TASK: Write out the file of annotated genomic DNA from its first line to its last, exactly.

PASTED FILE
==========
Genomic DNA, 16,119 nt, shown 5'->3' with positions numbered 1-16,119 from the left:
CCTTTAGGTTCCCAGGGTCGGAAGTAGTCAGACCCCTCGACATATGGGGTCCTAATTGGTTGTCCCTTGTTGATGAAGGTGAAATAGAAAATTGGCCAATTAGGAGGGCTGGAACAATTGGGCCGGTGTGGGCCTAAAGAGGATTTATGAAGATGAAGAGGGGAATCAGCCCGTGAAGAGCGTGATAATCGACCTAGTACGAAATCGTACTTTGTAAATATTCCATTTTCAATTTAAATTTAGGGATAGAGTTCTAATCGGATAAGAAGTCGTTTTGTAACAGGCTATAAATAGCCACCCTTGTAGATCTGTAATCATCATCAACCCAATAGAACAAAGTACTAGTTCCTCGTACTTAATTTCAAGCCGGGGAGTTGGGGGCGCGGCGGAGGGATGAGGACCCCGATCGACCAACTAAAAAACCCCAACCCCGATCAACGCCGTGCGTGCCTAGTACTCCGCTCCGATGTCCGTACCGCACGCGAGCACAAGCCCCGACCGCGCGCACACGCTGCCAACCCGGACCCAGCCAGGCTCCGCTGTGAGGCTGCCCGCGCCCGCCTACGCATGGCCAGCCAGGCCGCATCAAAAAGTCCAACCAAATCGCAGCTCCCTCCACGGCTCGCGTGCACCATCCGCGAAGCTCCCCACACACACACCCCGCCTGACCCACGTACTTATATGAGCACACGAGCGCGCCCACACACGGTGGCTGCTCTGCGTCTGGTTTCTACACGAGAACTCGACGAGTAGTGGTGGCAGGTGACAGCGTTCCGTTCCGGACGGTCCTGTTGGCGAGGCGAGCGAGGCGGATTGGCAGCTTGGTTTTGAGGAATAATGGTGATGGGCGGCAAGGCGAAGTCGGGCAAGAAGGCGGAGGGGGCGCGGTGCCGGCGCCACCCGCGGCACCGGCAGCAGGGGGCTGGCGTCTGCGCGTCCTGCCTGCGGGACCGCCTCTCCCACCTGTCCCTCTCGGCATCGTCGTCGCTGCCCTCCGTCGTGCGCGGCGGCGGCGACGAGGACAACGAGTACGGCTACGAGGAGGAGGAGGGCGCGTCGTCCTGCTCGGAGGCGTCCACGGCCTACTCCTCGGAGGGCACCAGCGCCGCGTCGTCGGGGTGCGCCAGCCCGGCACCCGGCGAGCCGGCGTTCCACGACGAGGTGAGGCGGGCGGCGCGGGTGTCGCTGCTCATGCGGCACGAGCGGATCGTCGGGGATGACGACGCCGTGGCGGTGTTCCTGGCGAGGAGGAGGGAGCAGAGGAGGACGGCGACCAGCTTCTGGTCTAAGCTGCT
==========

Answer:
Genomic DNA, 16,119 nt, shown 5'->3' with positions numbered 1-16,119 from the left:
CCTTTAGGTTCCCAGGGTCGGAAGTAGTCAGACCCCTCGACATATGGGGTCCTAATTGGTTGTCCCTTGTTGATGAAGGTGAAATAGAAAATTGGCCAATTAGGAGGGCTGGAACAATTGGGCCGGTGTGGGCCTAAAGAGGATTTATGAAGATGAAGAGGGGAATCAGCCCGTGAAGAGCGTGATAATCGACCTAGTACGAAATCGTACTTTGTAAATATTCCATTTTCAATTTAAATTTAGGGATAGAGTTCTAATCGGATAAGAAGTCGTTTTGTAACAGGCTATAAATAGCCACCCTTGTAGATCTGTAATCATCATCAACCCAATAGAACAAAGTACTAGTTCCTCGTACTTAATTTCAAGCCGGGGAGTTGGGGGCGCGGCGGAGGGATGAGGACCCCGATCGACCAACTAAAAAACCCCAACCCCGATCAACGCCGTGCGTGCCTAGTACTCCGCTCCGATGTCCGTACCGCACGCGAGCACAAGCCCCGACCGCGCGCACACGCTGCCAACCCGGACCCAGCCAGGCTCCGCTGTGAGGCTGCCCGCGCCCGCCTACGCATGGCCAGCCAGGCCGCATCAAAAAGTCCAACCAAATCGCAGCTCCCTCCACGGCTCGCGTGCACCATCCGCGAAGCTCCCCACACACACACCCCGCCTGACCCACGTACTTATATGAGCACACGAGCGCGCCCACACACGGTGGCTGCTCTGCGTCTGGTTTCTACACGAGAACTCGACGAGTAGTGGTGGCAGGTGACAGCGTTCCGTTCCGGACGGTCCTGTTGGCGAGGCGAGCGAGGCGGATTGGCAGCTTGGTTTTGAGGAATAATGGTGATGGGCGGCAAGGCGAAGTCGGGCAAGAAGGCGGAGGGGGCGCGGTGCCGGCGCCACCCGCGGCACCGGCAGCAGGGGGCTGGCGTCTGCGCGTCCTGCCTGCGGGACCGCCTCTCCCACCTGTCCCTCTCGGCATCGTCGTCGCTGCCCTCCGTCGTGCGCGGCGGCGGCGACGAGGACAACGAGTACGGCTACGAGGAGGAGGAGGGCGCGTCGTCCTGCTCGGAGGCGTCCACGGCCTACTCCTCGGAGGGCACCAGCGCCGCGTCGTCGGGGTGCGCCAGCCCGGCACCCGGCGAGCCGGCGTTCCACGACGAGGTGAGGCGGGCGGCGCGGGTGTCGCTGCTCATGCGGCACGAGCGGATCGTCGGGGATGACGACGCCGTGGCGGTGTTCCTGGCGAGGAGGAGGGAGCAGAGGAGGACGGCGACCAGCTTCTGGTCTAAGCTGCT